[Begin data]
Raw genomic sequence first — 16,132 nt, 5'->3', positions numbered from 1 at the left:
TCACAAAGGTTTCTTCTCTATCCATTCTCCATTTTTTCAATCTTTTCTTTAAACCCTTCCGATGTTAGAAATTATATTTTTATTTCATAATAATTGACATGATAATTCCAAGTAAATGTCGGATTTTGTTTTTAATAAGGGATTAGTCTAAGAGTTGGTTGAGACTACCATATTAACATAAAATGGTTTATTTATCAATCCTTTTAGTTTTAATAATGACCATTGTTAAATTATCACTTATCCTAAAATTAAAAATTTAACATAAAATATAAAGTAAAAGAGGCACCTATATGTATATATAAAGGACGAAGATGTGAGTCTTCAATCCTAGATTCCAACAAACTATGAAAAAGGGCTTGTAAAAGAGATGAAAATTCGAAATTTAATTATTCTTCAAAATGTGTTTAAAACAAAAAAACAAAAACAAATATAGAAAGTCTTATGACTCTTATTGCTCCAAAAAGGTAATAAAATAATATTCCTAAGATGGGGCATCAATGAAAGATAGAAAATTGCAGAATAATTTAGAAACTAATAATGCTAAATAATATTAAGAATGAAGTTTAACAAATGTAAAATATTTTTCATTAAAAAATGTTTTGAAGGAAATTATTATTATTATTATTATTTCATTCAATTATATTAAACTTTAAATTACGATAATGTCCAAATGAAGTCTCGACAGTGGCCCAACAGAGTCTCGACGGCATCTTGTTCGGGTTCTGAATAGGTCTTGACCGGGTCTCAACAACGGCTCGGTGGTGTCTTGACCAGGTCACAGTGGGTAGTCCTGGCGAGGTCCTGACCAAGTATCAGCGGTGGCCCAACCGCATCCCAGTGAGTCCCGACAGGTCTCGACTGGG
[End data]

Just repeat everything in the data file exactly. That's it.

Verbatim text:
Raw genomic sequence first — 16,132 nt, 5'->3', positions numbered from 1 at the left:
TCACAAAGGTTTCTTCTCTATCCATTCTCCATTTTTTCAATCTTTTCTTTAAACCCTTCCGATGTTAGAAATTATATTTTTATTTCATAATAATTGACATGATAATTCCAAGTAAATGTCGGATTTTGTTTTTAATAAGGGATTAGTCTAAGAGTTGGTTGAGACTACCATATTAACATAAAATGGTTTATTTATCAATCCTTTTAGTTTTAATAATGACCATTGTTAAATTATCACTTATCCTAAAATTAAAAATTTAACATAAAATATAAAGTAAAAGAGGCACCTATATGTATATATAAAGGACGAAGATGTGAGTCTTCAATCCTAGATTCCAACAAACTATGAAAAAGGGCTTGTAAAAGAGATGAAAATTCGAAATTTAATTATTCTTCAAAATGTGTTTAAAACAAAAAAACAAAAACAAATATAGAAAGTCTTATGACTCTTATTGCTCCAAAAAGGTAATAAAATAATATTCCTAAGATGGGGCATCAATGAAAGATAGAAAATTGCAGAATAATTTAGAAACTAATAATGCTAAATAATATTAAGAATGAAGTTTAACAAATGTAAAATATTTTTCATTAAAAAATGTTTTGAAGGAAATTATTATTATTATTATTATTTCATTCAATTATATTAAACTTTAAATTACGATAATGTCCAAATGAAGTCTCGACAGTGGCCCAACAGAGTCTCGACGGCATCTTGTTCGGGTTCTGAATAGGTCTTGACCGGGTCTCAACAACGGCTCGGTGGTGTCTTGACCAGGTCACAGTGGGTAGTCCTGGCGAGGTCCTGACCAAGTATCAGCGGTGGCCCAACCGCATCCCAGTGAGTCCCGACAGGTCTCGACTGGG